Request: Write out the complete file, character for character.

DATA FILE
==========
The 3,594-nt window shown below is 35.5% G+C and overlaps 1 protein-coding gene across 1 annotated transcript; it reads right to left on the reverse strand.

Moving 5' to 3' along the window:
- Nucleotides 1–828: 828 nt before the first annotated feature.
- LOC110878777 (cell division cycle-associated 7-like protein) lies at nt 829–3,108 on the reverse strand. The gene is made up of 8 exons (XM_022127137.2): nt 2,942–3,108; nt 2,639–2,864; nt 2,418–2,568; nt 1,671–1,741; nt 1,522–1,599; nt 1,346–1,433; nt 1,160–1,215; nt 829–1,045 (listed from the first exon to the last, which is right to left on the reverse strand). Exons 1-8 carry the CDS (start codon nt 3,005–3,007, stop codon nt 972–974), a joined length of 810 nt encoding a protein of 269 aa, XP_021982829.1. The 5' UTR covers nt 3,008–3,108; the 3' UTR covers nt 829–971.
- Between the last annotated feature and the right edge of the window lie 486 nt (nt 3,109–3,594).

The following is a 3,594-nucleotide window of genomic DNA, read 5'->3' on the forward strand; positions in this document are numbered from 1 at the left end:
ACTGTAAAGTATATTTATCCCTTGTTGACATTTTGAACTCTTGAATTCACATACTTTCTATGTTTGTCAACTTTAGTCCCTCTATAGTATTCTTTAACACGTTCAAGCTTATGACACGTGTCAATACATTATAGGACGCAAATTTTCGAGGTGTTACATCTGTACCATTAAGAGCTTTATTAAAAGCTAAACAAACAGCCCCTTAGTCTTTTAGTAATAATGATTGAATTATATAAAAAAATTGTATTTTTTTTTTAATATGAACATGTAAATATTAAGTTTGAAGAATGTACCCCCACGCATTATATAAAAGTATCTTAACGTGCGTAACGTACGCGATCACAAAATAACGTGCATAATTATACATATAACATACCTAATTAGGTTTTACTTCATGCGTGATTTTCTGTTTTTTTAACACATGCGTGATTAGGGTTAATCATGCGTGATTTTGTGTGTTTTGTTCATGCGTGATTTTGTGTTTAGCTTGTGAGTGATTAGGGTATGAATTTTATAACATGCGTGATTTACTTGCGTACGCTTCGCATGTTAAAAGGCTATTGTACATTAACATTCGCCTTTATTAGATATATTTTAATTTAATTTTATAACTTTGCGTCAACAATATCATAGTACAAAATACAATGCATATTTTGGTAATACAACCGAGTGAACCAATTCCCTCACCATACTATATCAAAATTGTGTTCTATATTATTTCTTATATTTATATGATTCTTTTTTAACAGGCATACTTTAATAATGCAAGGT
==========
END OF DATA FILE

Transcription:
The 3,594-nt window shown below is 35.5% G+C and overlaps 1 protein-coding gene across 1 annotated transcript; it reads right to left on the reverse strand.

Moving 5' to 3' along the window:
- Nucleotides 1–828: 828 nt before the first annotated feature.
- LOC110878777 (cell division cycle-associated 7-like protein) lies at nt 829–3,108 on the reverse strand. The gene is made up of 8 exons (XM_022127137.2): nt 2,942–3,108; nt 2,639–2,864; nt 2,418–2,568; nt 1,671–1,741; nt 1,522–1,599; nt 1,346–1,433; nt 1,160–1,215; nt 829–1,045 (listed from the first exon to the last, which is right to left on the reverse strand). Exons 1-8 carry the CDS (start codon nt 3,005–3,007, stop codon nt 972–974), a joined length of 810 nt encoding a protein of 269 aa, XP_021982829.1. The 5' UTR covers nt 3,008–3,108; the 3' UTR covers nt 829–971.
- Between the last annotated feature and the right edge of the window lie 486 nt (nt 3,109–3,594).

The following is a 3,594-nucleotide window of genomic DNA, read 5'->3' on the forward strand; positions in this document are numbered from 1 at the left end:
ACTGTAAAGTATATTTATCCCTTGTTGACATTTTGAACTCTTGAATTCACATACTTTCTATGTTTGTCAACTTTAGTCCCTCTATAGTATTCTTTAACACGTTCAAGCTTATGACACGTGTCAATACATTATAGGACGCAAATTTTCGAGGTGTTACATCTGTACCATTAAGAGCTTTATTAAAAGCTAAACAAACAGCCCCTTAGTCTTTTAGTAATAATGATTGAATTATATAAAAAAATTGTATTTTTTTTTTAATATGAACATGTAAATATTAAGTTTGAAGAATGTACCCCCACGCATTATATAAAAGTATCTTAACGTGCGTAACGTACGCGATCACAAAATAACGTGCATAATTATACATATAACATACCTAATTAGGTTTTACTTCATGCGTGATTTTCTGTTTTTTTAACACATGCGTGATTAGGGTTAATCATGCGTGATTTTGTGTGTTTTGTTCATGCGTGATTTTGTGTTTAGCTTGTGAGTGATTAGGGTATGAATTTTATAACATGCGTGATTTACTTGCGTACGCTTCGCATGTTAAAAGGCTATTGTACATTAACATTCGCCTTTATTAGATATATTTTAATTTAATTTTATAACTTTGCGTCAACAATATCATAGTACAAAATACAATGCATATTTTGGTAATACAACCGAGTGAACCAATTCCCTCACCATACTATATCAAAATTGTGTTCTATATTATTTCTTATATTTATATGATTCTTTTTTAACAGGCATACTTTAATAATGCAAGGT